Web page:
1Developmental Biology Unit, UCL Institute of Child Health, London, United Kingdom
2Genetics Department, UCL Institute of Ophthalmology, London, United Kingdom
3Moorfields Eye Hospital, London, United Kingdom
Commercial Relationships: J. Lakowski, None; M. Baron, None; J. Bainbridge, None; A. Barber, None; R.A. Pearson, None; R.R. Ali, None; J.C. Sowden, None.
Support: Macula Vision Research Foundation, Fight for Sight, the Medical Research Council UK (G03000341), Wellcome Trust, the Royal Society and the NIHR Biomedical Research Centre for Ophthalmology
Purpose:Retinal degenerative conditions result in the irrevocable loss of photoreceptors. Replacing the lost photoreceptor cells may be an appropriate treatment as post mitotic, yet immature, rod precursor cells can efficiently integrate into the diseased murine retina and restore some visual function. As human visual acuity relies mainly on cone photoreceptors, here, we sought to determine the transplantation and integration competency of both cone and rod photoreceptor precursor cells in mice.
Methods:A Crx.gfp transgenic line was used to fluorescently label and isolate immature cone and rod photoreceptors from the developing mouse retina at embryonic day 12.5, 15.5, 17.5 and post natal days 2 and 3. The Crx.gfp transgene recapitulates the endogenous expression of the cone-rod homeobox gene (Crx) by labeling both immature cones and rods shortly after exit from the cell cycle and maintaining GFP expression in both photoreceptor populations. GFP-positive cells from dissociated neural retinas were transplanted sub-retinally in adult mice. At 3 weeks post-transplantation, the number of integrated rod and cone photoreceptor cells present in the outer nuclear layer (ONL) were analysed. Cones were identified by PNA staining and RXR gamma immunohistochemistry.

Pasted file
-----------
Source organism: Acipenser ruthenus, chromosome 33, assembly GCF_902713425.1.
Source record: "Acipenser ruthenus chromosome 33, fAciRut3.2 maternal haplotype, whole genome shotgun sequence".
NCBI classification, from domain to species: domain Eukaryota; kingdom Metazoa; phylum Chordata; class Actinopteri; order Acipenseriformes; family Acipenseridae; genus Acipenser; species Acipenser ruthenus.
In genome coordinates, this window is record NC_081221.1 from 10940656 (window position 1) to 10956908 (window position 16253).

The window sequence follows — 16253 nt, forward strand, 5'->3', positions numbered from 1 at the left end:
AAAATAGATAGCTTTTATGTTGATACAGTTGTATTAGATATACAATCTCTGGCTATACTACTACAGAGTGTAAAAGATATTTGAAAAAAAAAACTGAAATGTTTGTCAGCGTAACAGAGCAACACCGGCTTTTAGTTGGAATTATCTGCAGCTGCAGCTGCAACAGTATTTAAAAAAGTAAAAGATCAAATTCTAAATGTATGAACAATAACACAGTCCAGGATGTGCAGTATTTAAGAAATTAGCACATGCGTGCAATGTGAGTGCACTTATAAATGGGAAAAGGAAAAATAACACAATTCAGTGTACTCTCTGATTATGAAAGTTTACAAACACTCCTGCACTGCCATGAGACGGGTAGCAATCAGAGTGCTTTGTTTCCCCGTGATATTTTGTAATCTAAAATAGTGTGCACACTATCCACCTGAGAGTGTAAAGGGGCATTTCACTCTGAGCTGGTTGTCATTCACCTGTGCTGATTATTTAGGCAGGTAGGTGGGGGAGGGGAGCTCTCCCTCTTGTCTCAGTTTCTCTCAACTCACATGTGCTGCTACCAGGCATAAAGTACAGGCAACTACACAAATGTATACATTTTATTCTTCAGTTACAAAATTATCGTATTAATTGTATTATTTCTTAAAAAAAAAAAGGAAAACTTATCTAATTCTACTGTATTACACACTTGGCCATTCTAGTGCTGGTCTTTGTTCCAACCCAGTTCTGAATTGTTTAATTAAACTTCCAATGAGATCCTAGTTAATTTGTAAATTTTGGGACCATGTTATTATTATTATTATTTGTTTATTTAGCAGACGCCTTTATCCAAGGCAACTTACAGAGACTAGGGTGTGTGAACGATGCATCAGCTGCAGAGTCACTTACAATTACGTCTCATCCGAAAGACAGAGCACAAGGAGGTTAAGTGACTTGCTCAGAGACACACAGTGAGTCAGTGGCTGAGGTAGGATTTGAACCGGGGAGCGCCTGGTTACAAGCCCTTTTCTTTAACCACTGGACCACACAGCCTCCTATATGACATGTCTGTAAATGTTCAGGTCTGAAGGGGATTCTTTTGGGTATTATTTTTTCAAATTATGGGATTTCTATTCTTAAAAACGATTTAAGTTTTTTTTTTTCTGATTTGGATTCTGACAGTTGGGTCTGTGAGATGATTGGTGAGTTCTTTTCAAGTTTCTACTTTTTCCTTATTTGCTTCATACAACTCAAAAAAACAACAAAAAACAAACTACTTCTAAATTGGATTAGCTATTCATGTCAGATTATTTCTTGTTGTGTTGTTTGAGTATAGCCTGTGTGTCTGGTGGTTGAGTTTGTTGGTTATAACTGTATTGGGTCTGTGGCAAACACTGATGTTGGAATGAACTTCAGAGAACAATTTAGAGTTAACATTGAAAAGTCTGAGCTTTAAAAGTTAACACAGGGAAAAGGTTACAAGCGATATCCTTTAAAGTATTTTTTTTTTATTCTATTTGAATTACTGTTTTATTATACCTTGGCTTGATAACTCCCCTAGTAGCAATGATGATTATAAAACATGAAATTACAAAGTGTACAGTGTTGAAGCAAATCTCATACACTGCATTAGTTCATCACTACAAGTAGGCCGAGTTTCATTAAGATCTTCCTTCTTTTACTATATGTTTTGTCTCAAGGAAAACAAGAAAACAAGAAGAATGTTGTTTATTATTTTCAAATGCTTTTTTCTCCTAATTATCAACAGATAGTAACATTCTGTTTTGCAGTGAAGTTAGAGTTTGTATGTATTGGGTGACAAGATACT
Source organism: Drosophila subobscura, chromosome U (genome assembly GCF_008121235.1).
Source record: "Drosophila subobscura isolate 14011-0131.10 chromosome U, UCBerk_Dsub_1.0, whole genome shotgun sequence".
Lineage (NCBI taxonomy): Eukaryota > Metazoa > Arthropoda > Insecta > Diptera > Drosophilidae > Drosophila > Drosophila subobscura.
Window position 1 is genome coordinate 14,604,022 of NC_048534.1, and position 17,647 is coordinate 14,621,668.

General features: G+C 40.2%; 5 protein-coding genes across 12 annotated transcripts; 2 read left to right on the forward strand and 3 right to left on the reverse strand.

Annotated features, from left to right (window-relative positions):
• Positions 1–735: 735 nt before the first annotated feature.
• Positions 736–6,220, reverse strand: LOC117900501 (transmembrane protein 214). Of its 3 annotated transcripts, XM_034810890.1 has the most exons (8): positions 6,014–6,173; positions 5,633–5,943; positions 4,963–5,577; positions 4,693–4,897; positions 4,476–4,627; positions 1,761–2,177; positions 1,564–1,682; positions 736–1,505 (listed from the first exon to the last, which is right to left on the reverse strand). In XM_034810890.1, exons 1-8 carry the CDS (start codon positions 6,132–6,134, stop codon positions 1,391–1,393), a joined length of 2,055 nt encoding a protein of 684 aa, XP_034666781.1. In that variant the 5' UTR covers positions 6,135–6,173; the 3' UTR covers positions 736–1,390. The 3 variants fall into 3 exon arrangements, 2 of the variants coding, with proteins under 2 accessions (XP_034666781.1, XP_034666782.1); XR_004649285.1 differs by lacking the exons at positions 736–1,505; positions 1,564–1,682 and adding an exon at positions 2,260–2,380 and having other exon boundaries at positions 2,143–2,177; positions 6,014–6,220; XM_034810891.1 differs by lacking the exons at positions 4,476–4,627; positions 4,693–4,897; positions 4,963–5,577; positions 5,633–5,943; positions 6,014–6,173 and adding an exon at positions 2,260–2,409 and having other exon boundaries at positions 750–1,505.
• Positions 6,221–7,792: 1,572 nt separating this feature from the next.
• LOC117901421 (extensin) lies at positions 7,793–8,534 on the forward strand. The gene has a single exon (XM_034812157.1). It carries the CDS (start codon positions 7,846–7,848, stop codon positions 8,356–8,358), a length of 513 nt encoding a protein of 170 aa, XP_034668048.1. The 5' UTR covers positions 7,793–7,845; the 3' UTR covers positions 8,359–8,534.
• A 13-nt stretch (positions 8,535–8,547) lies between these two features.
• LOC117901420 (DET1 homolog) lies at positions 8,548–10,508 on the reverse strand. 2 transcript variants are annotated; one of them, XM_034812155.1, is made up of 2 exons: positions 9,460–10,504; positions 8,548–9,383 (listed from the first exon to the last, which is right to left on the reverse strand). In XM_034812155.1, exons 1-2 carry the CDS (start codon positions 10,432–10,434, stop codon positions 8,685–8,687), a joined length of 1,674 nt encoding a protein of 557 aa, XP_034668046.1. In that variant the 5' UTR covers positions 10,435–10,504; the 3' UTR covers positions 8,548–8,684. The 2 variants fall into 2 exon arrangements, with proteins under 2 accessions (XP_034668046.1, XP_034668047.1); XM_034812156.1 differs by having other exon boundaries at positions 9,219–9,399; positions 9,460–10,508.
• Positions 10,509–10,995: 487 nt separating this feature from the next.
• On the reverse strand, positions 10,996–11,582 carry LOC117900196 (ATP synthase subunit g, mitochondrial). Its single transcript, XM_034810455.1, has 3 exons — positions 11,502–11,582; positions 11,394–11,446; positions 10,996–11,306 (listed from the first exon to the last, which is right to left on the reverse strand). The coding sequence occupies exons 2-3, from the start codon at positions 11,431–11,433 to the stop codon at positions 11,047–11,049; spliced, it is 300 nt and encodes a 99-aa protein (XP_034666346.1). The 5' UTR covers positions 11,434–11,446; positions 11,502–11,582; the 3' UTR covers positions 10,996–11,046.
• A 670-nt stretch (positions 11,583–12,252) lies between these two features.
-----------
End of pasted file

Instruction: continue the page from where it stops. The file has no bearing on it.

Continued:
Results:Crx-positive precursor cells from embryonic and early postnatal stages of retinal development can successfully integrate into the adult mouse retina after transplantation into the sub-retinal space. Transplanted Crx.gfp cells migrated into the ONL of the host retina and acquired the morphology of differentiated photoreceptors. The majority of Crx.gfp cells capable of integrating into the ONL generated rod photoreceptors, while a smaller proportion of integrated cells acquired the morphology and correct location of differentiated cone photoreceptors and expressed the cone marker RXR gamma.
Conclusions:Immature Crx.gfp donor cells develop into cone and rod photoreceptors after transplantation into the adult retina.
Keywords: retina photoreceptors transplantation
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